Insertar en Java Number ArrayList genérico

Tengo el siguiente método:

  private <E extends Number> void AddOne(ArrayList<E> al, Double num) {
      al.add(num);
  }

al.add(num) doesn't work. What is the best way I can insert a number into a generic Number Array?

So basically, I have a generic

ArrayList< E > al

And I want to insert a numeric value in it, how can I do this? (I remember C++ being a lot easier -_-)

preguntado el 30 de enero de 12 a las 20:01

Doesn't work means? What you are expecting and what you got? Without those details it is hard to answer any question. -

Tus ArrayList is a list of E's, so what you can insert in it must be an E or a subclass. Double es un Number, but it isn't necessarily an E; you'd have to cast it to an E for this to work. Is this really the signature you need? -

What about ArrayList<Number> without "extends"? -

5 Respuestas

You can't add anythig to this list, because you don't know what type it really is.

Consider inheritance tree like this:

Number
|
|- BigInteger
            |
            |- NonNegativeInteger
                                |
                                |-PositiveInteger

You say that your list is list of elements which inherits from Number. Ok, so suppose you want to add Number to a list, but wait you could have List<BigInteger> and you cannot put Number en ello.

Ok, so you could put BigInteger, right? No! Because your list could be List<NonNegativeInteger>. And the story goes on and on...

Declaring list as List<T extends SomeObject> ensures you that when you get something from list it's of type SomeObject. Nothing else is known.

So how to avoid the problem? Just remove the template.

List<Number>

And now you can put anything what inherites from Number.

Or, what is even better in your case, change Double a E:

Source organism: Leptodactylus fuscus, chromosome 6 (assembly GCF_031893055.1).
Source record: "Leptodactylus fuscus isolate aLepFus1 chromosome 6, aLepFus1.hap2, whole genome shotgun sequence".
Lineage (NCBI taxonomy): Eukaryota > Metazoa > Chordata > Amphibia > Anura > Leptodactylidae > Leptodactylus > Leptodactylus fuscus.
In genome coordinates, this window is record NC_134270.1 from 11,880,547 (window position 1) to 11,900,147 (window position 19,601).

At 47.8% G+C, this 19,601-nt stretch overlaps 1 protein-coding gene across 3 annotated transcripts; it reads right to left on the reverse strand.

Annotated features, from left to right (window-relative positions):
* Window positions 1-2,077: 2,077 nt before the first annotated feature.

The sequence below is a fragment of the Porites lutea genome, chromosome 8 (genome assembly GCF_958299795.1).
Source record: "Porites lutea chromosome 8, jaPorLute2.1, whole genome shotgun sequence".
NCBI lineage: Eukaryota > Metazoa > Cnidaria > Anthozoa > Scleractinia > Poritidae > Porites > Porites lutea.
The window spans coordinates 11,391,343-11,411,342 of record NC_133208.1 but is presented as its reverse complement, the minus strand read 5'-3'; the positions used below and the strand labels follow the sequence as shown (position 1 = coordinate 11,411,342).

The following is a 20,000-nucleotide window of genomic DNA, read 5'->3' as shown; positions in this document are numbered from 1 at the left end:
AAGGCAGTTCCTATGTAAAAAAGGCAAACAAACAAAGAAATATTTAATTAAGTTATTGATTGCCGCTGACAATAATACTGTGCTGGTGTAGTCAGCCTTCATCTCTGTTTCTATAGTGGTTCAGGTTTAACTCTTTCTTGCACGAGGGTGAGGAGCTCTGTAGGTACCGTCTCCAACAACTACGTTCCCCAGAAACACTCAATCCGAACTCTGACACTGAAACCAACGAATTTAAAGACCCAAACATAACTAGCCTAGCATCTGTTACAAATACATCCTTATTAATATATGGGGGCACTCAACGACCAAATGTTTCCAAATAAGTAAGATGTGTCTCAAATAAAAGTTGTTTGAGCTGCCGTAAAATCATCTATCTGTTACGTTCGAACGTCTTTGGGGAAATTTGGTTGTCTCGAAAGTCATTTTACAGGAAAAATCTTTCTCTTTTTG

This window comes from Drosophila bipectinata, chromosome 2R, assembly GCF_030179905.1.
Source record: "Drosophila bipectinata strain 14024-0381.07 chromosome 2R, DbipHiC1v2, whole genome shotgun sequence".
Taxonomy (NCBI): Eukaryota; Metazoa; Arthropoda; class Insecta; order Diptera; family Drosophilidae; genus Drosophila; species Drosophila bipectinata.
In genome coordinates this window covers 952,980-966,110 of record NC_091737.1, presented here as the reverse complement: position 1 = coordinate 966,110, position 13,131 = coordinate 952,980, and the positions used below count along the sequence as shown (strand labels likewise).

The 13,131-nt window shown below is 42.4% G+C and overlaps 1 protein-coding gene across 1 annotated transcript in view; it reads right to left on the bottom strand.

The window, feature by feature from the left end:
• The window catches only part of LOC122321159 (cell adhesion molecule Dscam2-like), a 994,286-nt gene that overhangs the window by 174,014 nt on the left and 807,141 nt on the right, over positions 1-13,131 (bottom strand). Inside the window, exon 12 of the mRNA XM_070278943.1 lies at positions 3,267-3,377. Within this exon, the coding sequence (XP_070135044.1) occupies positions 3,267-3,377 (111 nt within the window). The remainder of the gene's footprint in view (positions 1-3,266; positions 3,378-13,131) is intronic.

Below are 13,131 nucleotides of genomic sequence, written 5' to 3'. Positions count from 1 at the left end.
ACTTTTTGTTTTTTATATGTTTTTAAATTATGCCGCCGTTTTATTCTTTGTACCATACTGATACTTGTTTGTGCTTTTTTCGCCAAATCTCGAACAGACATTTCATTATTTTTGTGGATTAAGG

private <E extends Number> void AddOne(ArrayList<E> al, E num) {
  al.add(num);
}

Respondido el 31 de enero de 12 a las 00:01

+1 for good explanation, and as a side note, you could use ArrayList<? super Number> al and then use it to store Numbers. - wmz

You should change your add to:

  private <E extends Number> void AddOne(ArrayList<E> al, E num) {
      al.add(num);
  }

and then in any concrete instance of your generic class, where E resolves to a specific number class, you'll be able to add numbers of that type.

Respondido el 31 de enero de 12 a las 00:01

Your method makes no sense. You want to add a Double a una ArrayList that is defined as holding any class that extends Number.

What happens if the array you pass in is ArrayList<Integer> and you try and add your Double ¿lo?

If you're only interested in having an ArrayList that holds things that are subclasses of Number, you don't need generics in your method; simply use an ArrayList<Number>

Respondido el 31 de enero de 12 a las 00:01

¿Quieres decir esto?

 private void AddOne(ArrayList<Number> al, Double num) {
      al.add(num);
  }

Respondido el 31 de enero de 12 a las 00:01

Creo que lo que realmente quieres es:

private void AddOne(ArrayList<Number> al, Double num) {
     al.add(num);
}

Otherwise you can't add anything to the List with adding the cast to E

Respondido el 31 de enero de 12 a las 00:01

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